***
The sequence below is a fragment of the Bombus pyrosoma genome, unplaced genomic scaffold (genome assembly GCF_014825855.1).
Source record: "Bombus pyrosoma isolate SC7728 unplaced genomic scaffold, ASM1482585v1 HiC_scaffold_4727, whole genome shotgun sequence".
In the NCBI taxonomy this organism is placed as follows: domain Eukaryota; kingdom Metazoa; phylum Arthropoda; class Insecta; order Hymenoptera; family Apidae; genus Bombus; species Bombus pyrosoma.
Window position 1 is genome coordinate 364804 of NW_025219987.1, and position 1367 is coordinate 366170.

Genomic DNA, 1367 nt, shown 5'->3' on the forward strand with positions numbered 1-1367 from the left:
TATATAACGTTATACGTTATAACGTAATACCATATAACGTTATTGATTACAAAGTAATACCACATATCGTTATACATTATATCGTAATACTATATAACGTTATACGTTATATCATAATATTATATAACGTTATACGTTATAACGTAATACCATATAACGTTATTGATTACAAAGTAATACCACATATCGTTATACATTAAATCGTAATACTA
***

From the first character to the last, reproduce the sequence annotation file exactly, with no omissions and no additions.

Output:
The sequence below is a fragment of the Bombus pyrosoma genome, unplaced genomic scaffold (genome assembly GCF_014825855.1).
Source record: "Bombus pyrosoma isolate SC7728 unplaced genomic scaffold, ASM1482585v1 HiC_scaffold_4727, whole genome shotgun sequence".
In the NCBI taxonomy this organism is placed as follows: domain Eukaryota; kingdom Metazoa; phylum Arthropoda; class Insecta; order Hymenoptera; family Apidae; genus Bombus; species Bombus pyrosoma.
Window position 1 is genome coordinate 364804 of NW_025219987.1, and position 1367 is coordinate 366170.

Genomic DNA, 1367 nt, shown 5'->3' on the forward strand with positions numbered 1-1367 from the left:
TATATAACGTTATACGTTATAACGTAATACCATATAACGTTATTGATTACAAAGTAATACCACATATCGTTATACATTATATCGTAATACTATATAACGTTATACGTTATATCATAATATTATATAACGTTATACGTTATAACGTAATACCATATAACGTTATTGATTACAAAGTAATACCACATATCGTTATACATTAAATCGTAATACTA